In the late 2010s Ada only knows the outline of her parents’ story. When her father tells her that her mother’s sister Meryem is coming to visit she is unimpressed. She can’t forgive Meryem for never having visited before – not even for her mother’s funeral. Meryem arrives with a bagful of colourful clothes she hasn’t yet found the confidence to wear, and bit by bit she gains her niece’s trust while cooking up a storm of Turkish dishes in the kitchen.  

I really must read more by Elif Shafak – this was another beautiful read.  

One of the things I still like about Facebook (and FB continues to be problematic in many ways) is the myriad groups that exist there. Groups which I continue to use much more than my own news feed. It was through one of the bookish groups that I am a member of that I ‘met’ Betsy Hanson – in fact through a mutual appreciation for Barbara Pym, on a group I first started for Barbara Pym’s centenary. Fast forward several years and Betsy has written and self-published her own novel – Always Gardenia, and very kindly sent me this attractive hardback edition for review.

Always Gardenia is an engaging novel centred around an American university, the University of the Northwest. Here Gardenia Pitkin gets a new job as an administrative assistant in the English department. Gardenia is fifty-six, two years earlier her beloved husband Torre died, and she has had a difficult time adjusting to life as a widow, she is struggling financially but not letting on to anyone, and is lonely. Her son Hans, at twenty four is already married with a baby son, Milo, Milo is the great joy in Gardenia’s life. Her friend Sylvie is nearby, but Sylvie still has her husband and has no idea how Gardenia feels.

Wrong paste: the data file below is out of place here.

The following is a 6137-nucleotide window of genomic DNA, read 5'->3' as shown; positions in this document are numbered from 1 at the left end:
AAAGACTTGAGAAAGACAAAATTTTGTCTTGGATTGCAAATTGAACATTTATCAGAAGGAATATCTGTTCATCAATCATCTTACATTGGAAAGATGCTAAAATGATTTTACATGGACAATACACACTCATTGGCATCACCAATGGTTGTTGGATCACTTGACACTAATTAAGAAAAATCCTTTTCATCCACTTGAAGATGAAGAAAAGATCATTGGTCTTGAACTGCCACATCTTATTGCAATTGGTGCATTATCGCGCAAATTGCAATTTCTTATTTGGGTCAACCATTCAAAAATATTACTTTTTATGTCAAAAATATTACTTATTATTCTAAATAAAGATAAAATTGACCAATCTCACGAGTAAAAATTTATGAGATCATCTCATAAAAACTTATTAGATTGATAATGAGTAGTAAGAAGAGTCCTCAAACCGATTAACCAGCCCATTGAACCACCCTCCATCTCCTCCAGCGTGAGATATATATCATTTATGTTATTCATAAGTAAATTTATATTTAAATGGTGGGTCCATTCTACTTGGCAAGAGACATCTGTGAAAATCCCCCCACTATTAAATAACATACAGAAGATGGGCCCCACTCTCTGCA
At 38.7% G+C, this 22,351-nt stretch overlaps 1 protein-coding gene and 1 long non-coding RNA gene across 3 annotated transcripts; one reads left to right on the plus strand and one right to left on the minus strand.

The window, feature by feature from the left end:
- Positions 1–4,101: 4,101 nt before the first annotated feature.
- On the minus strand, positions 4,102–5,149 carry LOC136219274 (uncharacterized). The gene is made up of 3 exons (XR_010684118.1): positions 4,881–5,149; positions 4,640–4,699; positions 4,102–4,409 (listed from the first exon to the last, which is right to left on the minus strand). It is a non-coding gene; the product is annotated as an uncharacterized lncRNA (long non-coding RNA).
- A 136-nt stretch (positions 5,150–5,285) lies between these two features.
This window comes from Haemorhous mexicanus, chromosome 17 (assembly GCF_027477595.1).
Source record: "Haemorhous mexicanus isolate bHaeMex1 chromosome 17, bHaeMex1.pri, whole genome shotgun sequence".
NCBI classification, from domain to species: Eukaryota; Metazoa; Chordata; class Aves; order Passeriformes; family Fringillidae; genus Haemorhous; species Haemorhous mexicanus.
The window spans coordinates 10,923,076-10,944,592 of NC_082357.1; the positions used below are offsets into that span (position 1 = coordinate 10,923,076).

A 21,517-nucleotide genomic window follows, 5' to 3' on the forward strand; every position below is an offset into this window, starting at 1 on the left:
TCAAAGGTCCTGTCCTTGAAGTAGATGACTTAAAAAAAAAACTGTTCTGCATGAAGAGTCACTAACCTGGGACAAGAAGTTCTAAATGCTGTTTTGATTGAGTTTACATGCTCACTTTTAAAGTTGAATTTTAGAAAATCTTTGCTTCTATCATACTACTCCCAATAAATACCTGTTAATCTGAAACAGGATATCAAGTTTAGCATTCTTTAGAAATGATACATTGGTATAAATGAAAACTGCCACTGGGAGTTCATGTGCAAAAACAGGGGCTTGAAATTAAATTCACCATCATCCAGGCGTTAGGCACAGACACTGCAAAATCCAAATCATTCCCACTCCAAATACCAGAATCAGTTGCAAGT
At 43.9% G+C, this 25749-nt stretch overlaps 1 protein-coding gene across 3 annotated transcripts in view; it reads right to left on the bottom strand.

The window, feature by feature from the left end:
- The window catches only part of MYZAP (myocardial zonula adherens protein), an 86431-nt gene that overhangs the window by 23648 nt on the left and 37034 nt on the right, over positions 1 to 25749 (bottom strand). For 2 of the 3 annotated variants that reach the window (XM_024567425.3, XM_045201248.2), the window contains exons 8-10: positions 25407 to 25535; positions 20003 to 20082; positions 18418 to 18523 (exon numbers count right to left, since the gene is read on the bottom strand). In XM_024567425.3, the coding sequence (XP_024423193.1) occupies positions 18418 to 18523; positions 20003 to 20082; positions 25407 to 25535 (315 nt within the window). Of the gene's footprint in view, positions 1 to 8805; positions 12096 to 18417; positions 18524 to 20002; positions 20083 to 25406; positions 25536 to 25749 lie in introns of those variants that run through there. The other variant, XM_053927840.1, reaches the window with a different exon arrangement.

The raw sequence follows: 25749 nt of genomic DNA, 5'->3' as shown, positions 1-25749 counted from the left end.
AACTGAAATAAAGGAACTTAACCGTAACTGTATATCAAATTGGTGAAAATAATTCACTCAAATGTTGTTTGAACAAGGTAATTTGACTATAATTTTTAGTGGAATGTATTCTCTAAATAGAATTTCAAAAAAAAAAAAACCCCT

At the university Gardenia’s boss is the Chaucer specialist Arnold Wiggins, a slightly eccentric, middle aged man a few years younger than Gardenia, as devoted to his pet dachshund as Gardenia is to her own. He is a kindly, gentle man, with a sparky, elderly mother he sees frequently, who hasn’t quite given up hope that her son will settle down one day.

“He could be from central casting for English professors, Gardenia thought, with his baggy khakis and rumpled curly hair and soft-soled oxfords. Even the dachshund, trotting along tetherless and veering from the path with his nose to the ground, was an appropriately eccentric accessory.”